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At home with art and technology

profile dream photo

Me as a digital Deep Dream Vision Quest painting.

I grew up on a military base in the wide open Indian Wells Valley of California’s Mojave Desert. With a fantasy-prone mind and a peace loving heart, I felt a sublime fascination with the technology that powered jets up to speeds that broke the sound barrier and left trails in the skies above the China Lake Naval Weapons Center. Yet, my life primarily evolved around home, church, and school, where I learned to color and write, think about God, sing, and dance. My father was a computer programmer, educated as an aeronautical engineer and gifted as a musician and poet. He would play the guitar with pens in his pocket. My mother worked as an accountant and could tap at a mean pace on an adding machine. At home her fingers were more often crocheting elaborate hanging planters, cooking homemade meals, or feeding material through her sewing machine. She was so adept at growing things that she actually made tulips come up in the hard, dry dirt of our backyard. Great with numbers, my mother still writes them with extra beautiful curves.

Since the beginning of human history, the making of things has involved both aesthetics and engineering.

Coming from this home of engineers and artists, I always felt they were naturally parts of one whole. It wasn’t until I ventured into the wider world as an adult that I understood the cultural divide that I now feel compelled to challenge in my work as a science communicator and in my education and experience in the arts.

Fortunately many others are attempting to join what C.P. Snow called “The Two Cultures.” Yesterday, I visited the Life Art Science Tech (LAST) Festival in San Jose, originally conceived by author and historian Piero Scaruffi and organized by the Thymos Foundation. As described on the LAST Festival website, the event combines and fuses these disciplines “to help reshape the cultural environment of the 21st century towards a multidimensional form of individual and social creativity.”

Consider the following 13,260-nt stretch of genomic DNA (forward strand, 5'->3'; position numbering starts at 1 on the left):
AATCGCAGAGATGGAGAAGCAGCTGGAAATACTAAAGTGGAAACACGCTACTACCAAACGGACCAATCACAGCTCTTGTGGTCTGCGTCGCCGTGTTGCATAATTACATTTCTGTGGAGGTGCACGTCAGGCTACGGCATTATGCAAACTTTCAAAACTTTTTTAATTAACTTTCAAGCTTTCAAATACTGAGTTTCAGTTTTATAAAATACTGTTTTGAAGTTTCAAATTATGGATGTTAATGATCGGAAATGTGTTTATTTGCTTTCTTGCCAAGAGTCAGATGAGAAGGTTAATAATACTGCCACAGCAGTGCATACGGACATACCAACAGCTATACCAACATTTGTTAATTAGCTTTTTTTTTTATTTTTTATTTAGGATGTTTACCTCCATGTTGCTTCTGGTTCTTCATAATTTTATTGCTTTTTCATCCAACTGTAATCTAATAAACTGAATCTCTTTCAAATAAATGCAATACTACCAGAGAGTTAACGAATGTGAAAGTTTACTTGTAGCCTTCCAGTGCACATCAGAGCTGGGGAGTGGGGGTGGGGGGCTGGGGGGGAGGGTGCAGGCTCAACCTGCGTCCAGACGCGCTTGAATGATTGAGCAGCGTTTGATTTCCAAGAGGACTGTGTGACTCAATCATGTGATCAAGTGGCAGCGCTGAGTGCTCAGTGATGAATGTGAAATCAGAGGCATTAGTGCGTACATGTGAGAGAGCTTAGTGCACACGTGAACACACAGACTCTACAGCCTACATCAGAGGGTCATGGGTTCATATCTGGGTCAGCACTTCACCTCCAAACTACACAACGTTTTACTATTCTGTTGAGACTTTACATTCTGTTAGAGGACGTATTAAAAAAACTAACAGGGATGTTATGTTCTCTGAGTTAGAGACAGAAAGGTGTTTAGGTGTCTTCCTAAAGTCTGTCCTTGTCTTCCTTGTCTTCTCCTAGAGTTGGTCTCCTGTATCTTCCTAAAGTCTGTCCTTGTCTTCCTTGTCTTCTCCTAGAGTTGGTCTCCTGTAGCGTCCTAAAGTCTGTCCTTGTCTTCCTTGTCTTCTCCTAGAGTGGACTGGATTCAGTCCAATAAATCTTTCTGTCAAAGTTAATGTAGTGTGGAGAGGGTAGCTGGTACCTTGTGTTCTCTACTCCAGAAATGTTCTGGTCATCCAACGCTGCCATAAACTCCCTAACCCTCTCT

LAST overview

Life Art Science Tech (LAST) Festival in San Jose April 7-8, 2017.

The art exhibit, curated by Joel Slayton, playfully meandered across the art-science divide. Scientific concepts and technology were brought to bear on aesthetic concepts and displays that teased the mind and delighted the senses. Many were interactive pieces that operated on the viewer’s physical presence, movements, or sounds. Gary Boodhoo’s Deep Dream Vision Quest took images of viewers standing in front of a large screen and turned them into a rich dreamscape digital painting of layered familiar shapes, ceaselessly morphing. The piece uses videogames and machine learning to generate what Boodhoo calls “interactive science fiction” that “turns dreaming into a shared experience.”

Gary Boodhoo’s Deep Dream Vision Quest

Cere Davis’ Water Organ looked like a Dr. Seuss laboratory experiment: funny tin vessels moved on water via sound waves and magnets. The ambient sound composition coming from these curious components could be silenced by placing a finger on a strip of tin foil just in front of the sculpture. The softly shifting, goldfish colored sculpture with its dreamy sound patterns had a trance-like effect – all the while, I wondered what invisible forces were at work. According to her bio, sculptor, engineer, musician and dancer Davis plays at the boundaries of “engineering, soulful expression, and laboratory experimentation.”

water organ

Water Organ, a kinetic sound sculpture by Cere Davis.

As Daniel H. Pink writes in A Whole New Mind, “Human beings sometimes seem naturally inclined to see life in contrasting pairs.” Science is exact, disciplined, factual, logical, and analytical. Art is open, meandering, and based in emotion. Art is atmospheric; it appeals to our senses. Science is specific; it tells us about reality and enables useful inventions. Yet, even as I write these descriptions in order to place art and science on opposite poles, I see traces of each on the other side of human experience. Science is certainly open to new discoveries, and great artists are precise and rigorously trained. A beautiful equation can give scientists goose bumps, and art has contributed real power to civilizations. Since the beginning of human history, the making of things has involved both aesthetics and engineering.


More than Love on the Horizon hologram at LAST Festival.